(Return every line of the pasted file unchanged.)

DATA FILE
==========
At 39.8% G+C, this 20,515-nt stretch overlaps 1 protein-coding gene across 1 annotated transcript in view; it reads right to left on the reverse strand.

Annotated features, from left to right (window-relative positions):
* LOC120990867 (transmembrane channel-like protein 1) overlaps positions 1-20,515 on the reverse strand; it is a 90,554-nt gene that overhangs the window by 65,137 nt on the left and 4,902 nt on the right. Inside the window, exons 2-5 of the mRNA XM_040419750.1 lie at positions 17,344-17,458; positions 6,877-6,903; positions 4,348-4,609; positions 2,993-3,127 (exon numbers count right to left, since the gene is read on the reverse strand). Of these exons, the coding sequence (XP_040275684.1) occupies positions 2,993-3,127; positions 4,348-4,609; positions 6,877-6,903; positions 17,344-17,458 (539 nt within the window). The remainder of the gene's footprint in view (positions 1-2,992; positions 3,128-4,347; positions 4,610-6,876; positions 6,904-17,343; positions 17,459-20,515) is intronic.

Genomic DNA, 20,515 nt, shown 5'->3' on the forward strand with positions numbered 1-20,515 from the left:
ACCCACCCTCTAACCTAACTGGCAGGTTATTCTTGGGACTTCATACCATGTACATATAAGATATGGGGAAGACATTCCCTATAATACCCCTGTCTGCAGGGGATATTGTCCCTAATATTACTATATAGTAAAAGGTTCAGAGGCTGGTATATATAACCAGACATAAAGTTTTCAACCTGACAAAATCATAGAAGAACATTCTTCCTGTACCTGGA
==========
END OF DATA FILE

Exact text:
At 39.8% G+C, this 20,515-nt stretch overlaps 1 protein-coding gene across 1 annotated transcript in view; it reads right to left on the reverse strand.

Annotated features, from left to right (window-relative positions):
* LOC120990867 (transmembrane channel-like protein 1) overlaps positions 1-20,515 on the reverse strand; it is a 90,554-nt gene that overhangs the window by 65,137 nt on the left and 4,902 nt on the right. Inside the window, exons 2-5 of the mRNA XM_040419750.1 lie at positions 17,344-17,458; positions 6,877-6,903; positions 4,348-4,609; positions 2,993-3,127 (exon numbers count right to left, since the gene is read on the reverse strand). Of these exons, the coding sequence (XP_040275684.1) occupies positions 2,993-3,127; positions 4,348-4,609; positions 6,877-6,903; positions 17,344-17,458 (539 nt within the window). The remainder of the gene's footprint in view (positions 1-2,992; positions 3,128-4,347; positions 4,610-6,876; positions 6,904-17,343; positions 17,459-20,515) is intronic.

Genomic DNA, 20,515 nt, shown 5'->3' on the forward strand with positions numbered 1-20,515 from the left:
ACCCACCCTCTAACCTAACTGGCAGGTTATTCTTGGGACTTCATACCATGTACATATAAGATATGGGGAAGACATTCCCTATAATACCCCTGTCTGCAGGGGATATTGTCCCTAATATTACTATATAGTAAAAGGTTCAGAGGCTGGTATATATAACCAGACATAAAGTTTTCAACCTGACAAAATCATAGAAGAACATTCTTCCTGTACCTGGA